- From the Networkworld.com article (linked above) one can clearly see the production of numerous zero-day attacks including the lurking “DNS Quad-A attack” scenarios
- IPv6 is the common WAN routing for DNS infrastructure today and the protocol is ‘heavy’ – – meaning the header requires 4x the amount of processing then the IPv4 routing parity for processing. This ‘stack processing burden’ makes the successful launch of DDoS floods very feasible as this unique situation whereby processing requirements have gone up, however underlying processing speed and memory has not dramatically increased.
- IPv4 and IPv6 can be encapsulated within each other and there really are so many ways to do this that boggles the mind and makes for a Pandora’s box of new exploit transportation opportunities (btw – – there are few detection mechanisms in place for this scenario today).
- Major Vulnerability # 2: A vulnerability was discovered in common DNS (BIND, DJBDNS, MS, OpenDNS) servers, which allows for a cached domain record to remain active after being deleted. This is not considered a bug rather a flaw in the design of DNS; there is no ETA on a fix from any vendor. This has potential to discredit/bypass url based remediation efforts by vendors such as RSA. This could also expose our relatively short expiration of url from the RSA feed signatures. The extent of the exposure for users of BIND or other affected software is this: every resource record in the Domain Name System hierarchy has a time-to-live (TTL) value associated with it, intended to control how long the information in the resource record can be kept in cache by a non-authoritative server. Dr. Haixin Duan, from Tsinghua University, discloses a method whereby information can be prolonged in the cache beyond the period supposedly allowed by the TTL value, causing affected resolvers to potentially return incorrect answers. It does not allow arbitrary insertion, removal, or alteration of resource record data.
Should you be interested in following up with the industry common vulnerability exploit (CVE) / and National Vulnerability Database (NVD) comments they can be read here and here.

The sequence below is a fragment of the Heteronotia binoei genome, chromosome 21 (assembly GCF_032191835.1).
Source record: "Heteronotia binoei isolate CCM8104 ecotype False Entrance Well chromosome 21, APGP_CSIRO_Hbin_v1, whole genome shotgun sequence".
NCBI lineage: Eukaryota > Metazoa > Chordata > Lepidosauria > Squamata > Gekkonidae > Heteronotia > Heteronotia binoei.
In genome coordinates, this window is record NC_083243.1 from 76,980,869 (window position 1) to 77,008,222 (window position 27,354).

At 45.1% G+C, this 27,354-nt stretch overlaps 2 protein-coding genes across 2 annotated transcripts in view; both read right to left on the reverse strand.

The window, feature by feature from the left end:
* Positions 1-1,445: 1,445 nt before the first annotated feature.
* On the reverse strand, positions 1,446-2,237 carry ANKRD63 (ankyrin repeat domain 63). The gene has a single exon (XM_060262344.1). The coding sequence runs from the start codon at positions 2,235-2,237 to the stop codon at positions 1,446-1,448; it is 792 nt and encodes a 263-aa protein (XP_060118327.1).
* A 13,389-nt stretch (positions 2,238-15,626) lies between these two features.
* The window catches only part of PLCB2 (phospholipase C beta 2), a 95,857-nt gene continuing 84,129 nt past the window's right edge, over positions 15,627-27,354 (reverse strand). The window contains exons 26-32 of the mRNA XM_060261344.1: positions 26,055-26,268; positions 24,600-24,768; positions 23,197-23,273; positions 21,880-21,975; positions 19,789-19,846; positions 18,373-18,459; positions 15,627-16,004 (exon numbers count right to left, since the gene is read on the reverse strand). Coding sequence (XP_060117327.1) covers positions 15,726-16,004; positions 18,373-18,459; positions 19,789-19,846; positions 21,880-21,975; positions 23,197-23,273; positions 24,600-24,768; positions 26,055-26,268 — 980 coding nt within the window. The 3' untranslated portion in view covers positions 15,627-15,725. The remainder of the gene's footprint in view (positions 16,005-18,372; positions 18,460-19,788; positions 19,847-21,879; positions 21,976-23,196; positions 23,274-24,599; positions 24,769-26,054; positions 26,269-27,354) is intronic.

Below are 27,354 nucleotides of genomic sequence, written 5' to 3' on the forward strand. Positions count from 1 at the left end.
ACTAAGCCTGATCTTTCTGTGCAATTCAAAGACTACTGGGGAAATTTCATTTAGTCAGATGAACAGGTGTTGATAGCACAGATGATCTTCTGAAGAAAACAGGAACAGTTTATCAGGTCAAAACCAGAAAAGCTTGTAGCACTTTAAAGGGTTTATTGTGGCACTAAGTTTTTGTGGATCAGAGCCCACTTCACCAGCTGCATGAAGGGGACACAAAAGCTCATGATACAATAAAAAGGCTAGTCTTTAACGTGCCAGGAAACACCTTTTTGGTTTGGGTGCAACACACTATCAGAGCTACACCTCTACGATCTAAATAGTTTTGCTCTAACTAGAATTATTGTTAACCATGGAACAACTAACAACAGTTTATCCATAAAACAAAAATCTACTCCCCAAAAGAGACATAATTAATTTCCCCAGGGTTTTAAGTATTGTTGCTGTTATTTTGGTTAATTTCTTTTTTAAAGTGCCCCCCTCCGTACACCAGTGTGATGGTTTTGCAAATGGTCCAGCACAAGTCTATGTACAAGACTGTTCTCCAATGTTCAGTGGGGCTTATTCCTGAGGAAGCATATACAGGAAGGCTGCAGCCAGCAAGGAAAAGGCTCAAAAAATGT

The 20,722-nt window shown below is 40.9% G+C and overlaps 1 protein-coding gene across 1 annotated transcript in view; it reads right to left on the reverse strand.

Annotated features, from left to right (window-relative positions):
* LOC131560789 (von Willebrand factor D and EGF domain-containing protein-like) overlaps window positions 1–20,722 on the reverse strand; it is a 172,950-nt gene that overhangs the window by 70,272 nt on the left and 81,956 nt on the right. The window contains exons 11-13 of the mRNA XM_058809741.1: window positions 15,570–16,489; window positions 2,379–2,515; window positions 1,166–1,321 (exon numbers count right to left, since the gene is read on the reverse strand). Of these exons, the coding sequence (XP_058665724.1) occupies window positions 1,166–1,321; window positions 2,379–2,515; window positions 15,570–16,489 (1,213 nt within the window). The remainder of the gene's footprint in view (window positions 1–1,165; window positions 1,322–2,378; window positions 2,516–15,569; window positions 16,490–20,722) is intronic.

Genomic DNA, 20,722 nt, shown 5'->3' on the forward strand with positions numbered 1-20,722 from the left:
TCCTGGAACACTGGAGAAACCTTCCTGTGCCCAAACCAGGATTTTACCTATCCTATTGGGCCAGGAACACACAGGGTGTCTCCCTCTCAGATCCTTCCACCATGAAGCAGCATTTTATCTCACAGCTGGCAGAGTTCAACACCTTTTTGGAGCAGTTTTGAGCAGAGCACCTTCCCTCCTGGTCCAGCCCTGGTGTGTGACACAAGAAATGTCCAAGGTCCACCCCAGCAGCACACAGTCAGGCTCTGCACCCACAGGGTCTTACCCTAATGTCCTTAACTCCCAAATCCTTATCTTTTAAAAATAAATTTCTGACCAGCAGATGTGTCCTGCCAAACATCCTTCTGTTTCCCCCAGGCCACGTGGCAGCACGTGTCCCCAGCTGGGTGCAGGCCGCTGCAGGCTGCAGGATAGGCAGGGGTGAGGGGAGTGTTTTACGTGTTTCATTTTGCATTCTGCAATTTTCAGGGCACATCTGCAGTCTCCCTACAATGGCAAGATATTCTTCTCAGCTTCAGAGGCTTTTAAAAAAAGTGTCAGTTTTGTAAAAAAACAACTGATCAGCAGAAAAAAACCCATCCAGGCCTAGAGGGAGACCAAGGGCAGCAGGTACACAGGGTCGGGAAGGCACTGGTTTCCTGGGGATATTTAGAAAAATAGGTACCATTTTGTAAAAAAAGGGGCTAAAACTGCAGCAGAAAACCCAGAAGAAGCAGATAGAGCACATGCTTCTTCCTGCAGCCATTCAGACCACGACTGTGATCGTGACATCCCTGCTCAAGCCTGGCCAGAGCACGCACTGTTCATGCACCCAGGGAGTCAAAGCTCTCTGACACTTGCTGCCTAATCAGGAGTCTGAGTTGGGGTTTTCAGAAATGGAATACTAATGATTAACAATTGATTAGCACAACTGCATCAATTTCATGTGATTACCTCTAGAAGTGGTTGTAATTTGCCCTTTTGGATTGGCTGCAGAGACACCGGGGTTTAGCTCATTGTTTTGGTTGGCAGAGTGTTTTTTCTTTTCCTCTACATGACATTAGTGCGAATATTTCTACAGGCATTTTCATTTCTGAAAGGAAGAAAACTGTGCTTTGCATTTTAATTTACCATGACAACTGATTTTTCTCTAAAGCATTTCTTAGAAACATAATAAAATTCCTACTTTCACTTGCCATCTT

- Major Vulnerability #3: Insider Threat. For some reason the world has yet to take notice that the way to fight Ideological based DDoS attacks is totally different than fighting financial loss or compliance regulations. Ideological based attacks solicit sympathizers who may be lured at any moment for pleasure or personal gain and may be willing to release or act in conspiracy with a cause. What if Operation Blackout literally had resources from inside the DNS core infrastructure today? Sound crazy? Not so fast! Over the past 18 months has been a disturbing trend of either current or former information security professionals who have joined the cause (at least for a time) in pursuit of ‘justice’ or some ‘payback’ while others are real ideological conscripts.
- Major Vulnerability #4: Social Engineering. Who needs conscription and conspiracy when I can have unsuspecting collaborators instead? Nearly every major damaging hack/attack over the past 24 months, which was NOT ideological, has a common first entry tactic which was focused on social engineering vulnerabilities. From RSA and a phished email to the Nuclear Reactors in Iran who were ‘given’ infected USB thumb drives, social engineering tactics are formidable and real. Since the root DNS servers are physically distributed around the world and technically mirrored as nearly one collective, it’s not hard to conceptualize a socially engineered entry point, which leverages the resiliency of the DNS system to spread an ‘internal’ attack and hollow out the system from within. While everyone is expecting a massive noisy attack, the system may degrade from inside.